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Florida Lawmaker Works to Increase Medical Cannabis Access |

Florida Democratic Lawmaker: A Democratic lawmaker wants more access for patients who are medically-qualified.

That is one of the goals behind a bill being introduced by state House Representative Andrew Learned as Florida’s legislative session opened on Tuesday.

Learned’s proposal, House Bill 679, “would change Florida’s medical cannabis program, offering several technical clarifications,” local television station WFTS explained.

Among those changes, the bill “would reduce costs for people by requiring fewer doctor’s visits, allow patients to keep their registration cards for two years instead of one and give people the option to use telehealth to refill their prescriptions,” according to WFTS.

The bill also would regulate the sale and purchase of Delta-8. This hemp extract is well-known for producing a comparable high as cannabis with Delta-9 THC. It has been widely used in recent years, since 2018 Farm Bill was passed, effectively legalizing hemp at the federal level. 

Learned told the station that “the first thing to understand about [the bill] is this is the first bipartisan marijuana package we’ve really run as a state in five years since the constitutional amendment passed.” 

“Just getting both sides to agree on a way forward, I count this as a win already,” Learned said.

“This does things like, again, like keeping harmful products out of the hands of children, it’s making sure that we clean up advertising statues so we aren’t inadvertently advertising medical marijuana products in general to minors,” Learned continued. “It’s improving the program from a practical use perspective like I said with telehealth but also things like DUI testing and creating testing councils for that. Making sure that the products you purchase, such as a CBD oil or hemp extract, are safe. Right now there’s no testing requirement pre-sale.”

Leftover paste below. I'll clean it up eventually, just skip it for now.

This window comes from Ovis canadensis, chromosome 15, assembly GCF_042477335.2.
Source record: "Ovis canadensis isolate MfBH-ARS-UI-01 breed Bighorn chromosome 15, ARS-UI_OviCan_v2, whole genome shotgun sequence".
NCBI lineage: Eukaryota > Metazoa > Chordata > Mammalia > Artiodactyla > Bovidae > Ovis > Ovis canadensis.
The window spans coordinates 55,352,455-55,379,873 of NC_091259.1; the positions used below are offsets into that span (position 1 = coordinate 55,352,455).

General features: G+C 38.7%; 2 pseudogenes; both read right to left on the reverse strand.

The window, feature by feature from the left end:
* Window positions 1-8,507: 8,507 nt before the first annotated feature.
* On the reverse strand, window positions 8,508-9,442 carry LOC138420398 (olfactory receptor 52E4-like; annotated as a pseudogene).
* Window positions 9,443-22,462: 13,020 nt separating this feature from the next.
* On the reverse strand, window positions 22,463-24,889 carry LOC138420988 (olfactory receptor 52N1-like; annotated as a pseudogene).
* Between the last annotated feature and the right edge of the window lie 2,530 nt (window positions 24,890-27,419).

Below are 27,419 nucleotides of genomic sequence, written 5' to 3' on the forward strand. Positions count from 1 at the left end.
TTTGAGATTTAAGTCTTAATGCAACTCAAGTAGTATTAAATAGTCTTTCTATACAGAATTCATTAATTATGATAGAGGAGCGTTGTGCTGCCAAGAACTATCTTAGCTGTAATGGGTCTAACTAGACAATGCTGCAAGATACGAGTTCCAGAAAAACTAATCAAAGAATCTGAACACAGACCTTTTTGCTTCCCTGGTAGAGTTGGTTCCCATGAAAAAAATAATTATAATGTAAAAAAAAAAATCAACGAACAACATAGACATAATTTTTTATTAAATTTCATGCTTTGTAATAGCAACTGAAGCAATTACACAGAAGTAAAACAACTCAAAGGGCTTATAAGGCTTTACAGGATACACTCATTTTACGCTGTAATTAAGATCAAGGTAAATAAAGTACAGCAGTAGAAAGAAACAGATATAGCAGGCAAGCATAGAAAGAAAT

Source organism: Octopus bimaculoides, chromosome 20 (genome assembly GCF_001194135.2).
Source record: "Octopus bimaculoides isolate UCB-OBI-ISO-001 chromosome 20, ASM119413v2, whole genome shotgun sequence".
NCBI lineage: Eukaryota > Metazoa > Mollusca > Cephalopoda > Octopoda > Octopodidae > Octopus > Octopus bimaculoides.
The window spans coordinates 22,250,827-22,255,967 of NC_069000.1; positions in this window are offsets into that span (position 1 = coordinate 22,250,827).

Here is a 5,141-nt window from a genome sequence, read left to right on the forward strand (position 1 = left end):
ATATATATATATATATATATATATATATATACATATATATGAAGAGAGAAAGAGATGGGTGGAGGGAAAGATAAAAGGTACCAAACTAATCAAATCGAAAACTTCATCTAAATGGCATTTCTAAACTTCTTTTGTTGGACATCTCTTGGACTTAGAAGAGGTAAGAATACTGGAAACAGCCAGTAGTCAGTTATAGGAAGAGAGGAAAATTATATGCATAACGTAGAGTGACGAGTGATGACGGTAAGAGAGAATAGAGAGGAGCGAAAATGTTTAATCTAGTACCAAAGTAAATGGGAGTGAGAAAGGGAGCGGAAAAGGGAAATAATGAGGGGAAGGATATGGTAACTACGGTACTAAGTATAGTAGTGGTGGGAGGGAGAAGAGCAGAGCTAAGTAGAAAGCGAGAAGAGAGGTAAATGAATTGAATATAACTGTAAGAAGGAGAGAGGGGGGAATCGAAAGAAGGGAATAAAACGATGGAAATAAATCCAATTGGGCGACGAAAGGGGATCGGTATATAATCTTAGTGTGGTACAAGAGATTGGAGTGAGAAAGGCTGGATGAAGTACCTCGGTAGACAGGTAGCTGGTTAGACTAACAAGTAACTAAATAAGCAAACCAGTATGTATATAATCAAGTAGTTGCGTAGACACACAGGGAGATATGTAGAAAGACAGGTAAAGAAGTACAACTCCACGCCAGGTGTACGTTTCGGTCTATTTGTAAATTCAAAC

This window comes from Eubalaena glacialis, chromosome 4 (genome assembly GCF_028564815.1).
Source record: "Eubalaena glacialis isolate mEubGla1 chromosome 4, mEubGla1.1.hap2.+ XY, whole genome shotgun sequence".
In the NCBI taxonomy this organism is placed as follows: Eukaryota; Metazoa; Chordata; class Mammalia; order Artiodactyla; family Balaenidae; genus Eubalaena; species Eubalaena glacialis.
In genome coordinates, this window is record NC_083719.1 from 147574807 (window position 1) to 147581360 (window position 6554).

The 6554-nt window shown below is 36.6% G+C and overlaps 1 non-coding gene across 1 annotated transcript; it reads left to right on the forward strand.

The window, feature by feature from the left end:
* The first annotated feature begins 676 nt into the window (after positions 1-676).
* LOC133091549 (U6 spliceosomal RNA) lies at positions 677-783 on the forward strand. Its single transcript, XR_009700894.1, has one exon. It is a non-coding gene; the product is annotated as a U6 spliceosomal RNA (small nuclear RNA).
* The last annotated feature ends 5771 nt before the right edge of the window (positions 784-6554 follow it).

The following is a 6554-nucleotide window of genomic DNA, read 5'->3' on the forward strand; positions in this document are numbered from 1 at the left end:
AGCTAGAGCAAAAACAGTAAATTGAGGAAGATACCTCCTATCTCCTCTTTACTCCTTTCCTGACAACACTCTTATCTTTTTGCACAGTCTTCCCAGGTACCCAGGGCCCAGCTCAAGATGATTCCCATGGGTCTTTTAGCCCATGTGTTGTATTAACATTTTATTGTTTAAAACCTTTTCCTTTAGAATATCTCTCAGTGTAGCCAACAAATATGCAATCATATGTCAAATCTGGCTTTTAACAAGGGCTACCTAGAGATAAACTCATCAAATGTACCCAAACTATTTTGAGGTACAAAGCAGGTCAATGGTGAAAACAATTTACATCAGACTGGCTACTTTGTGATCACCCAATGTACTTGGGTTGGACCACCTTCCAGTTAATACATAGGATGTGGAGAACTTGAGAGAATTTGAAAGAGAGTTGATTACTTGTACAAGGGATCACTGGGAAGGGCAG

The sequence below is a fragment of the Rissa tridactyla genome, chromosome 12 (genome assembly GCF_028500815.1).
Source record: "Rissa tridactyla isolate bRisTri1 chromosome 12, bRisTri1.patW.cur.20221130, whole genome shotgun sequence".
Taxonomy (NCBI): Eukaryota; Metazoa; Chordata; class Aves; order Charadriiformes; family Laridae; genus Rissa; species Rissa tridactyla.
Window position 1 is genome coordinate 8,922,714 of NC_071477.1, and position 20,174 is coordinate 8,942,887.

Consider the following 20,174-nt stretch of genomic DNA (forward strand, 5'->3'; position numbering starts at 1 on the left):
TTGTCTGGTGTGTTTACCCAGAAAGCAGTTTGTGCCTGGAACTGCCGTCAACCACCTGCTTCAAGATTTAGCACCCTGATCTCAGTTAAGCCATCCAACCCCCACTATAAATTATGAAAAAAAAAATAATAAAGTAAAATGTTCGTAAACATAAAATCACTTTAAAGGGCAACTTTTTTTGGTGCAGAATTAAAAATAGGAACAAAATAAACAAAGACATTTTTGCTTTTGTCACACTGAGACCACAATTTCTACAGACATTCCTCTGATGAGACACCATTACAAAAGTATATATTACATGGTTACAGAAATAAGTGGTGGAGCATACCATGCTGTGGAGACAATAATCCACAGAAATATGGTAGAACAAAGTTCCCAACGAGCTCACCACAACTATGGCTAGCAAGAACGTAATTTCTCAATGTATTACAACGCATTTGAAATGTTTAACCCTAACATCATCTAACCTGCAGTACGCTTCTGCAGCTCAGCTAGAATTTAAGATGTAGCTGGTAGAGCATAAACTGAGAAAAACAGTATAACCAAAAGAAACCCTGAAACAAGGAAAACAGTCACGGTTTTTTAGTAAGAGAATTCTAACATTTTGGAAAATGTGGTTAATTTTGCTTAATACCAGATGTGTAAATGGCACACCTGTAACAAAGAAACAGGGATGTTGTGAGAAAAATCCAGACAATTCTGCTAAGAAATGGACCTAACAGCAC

Learned stated that the bill would provide the necessary regulation to regulate the CBD industry.

“It’s still legal; we’re just changing some definitions and making sure the product is safe and tested, and we’re also limiting them to the sale of over 21. Right now, there’s no age limit so children can buy this stuff,” he told WFTS.

In 2016, Florida voters approved a law to allow medical marijuana. Two years ago, the state’s Republican governor, Ron DeSantis, signed a bill that ended the ban on smokable medical cannabis products.

An administrative judge in Florida ordered that the state’s health department ban Leafly services. Leafly was a website where patients could order cannabis online.

The Florida Department of Health had said that “the services were prohibited under a 2017 law that set up a structure for the Florida cannabis industry,” according to a local news report at the time, but the judge found that “the ban on the use of the third-party sites amounted to an unadopted rule and ordered the state agency to ‘immediately discontinue reliance on its policy regarding online ordering of medical marijuana through third-party websites.’”

The Sunshine State still has a ban on recreational marijuana, but there is a growing movement of activists and notable politicians calling for it to be made legal.

Legalization figures to be a significant issue in Florida’s governor’s race, with Democratic hopefuls currently trying to outflank one another on the issue.

“Let me be clear: If I’m elected governor, I will legalize cannabis in the Sunshine State,” Charlie Crist, the former governor and current congressman vying for the party’s gubernatorial nomination, said in October. “This is the first part of the Crist contract with Florida.”

Crist and Florida Agriculture Commissioner Nikki Fried are competing for the Democratic nomination. 

After Crist’s pledge in October, Fried called him out on his previous positions when he was governor and still a member of the Republican party.

“Imitation is flattery, but records are records,” Fried said on Twitter at the time. “People went to jail because Republicans like @CharlieCrist supported and enforced racist marijuana crime bills. Glad he’s changed his mind, but none of those people get those years back. Legalize marijuana.”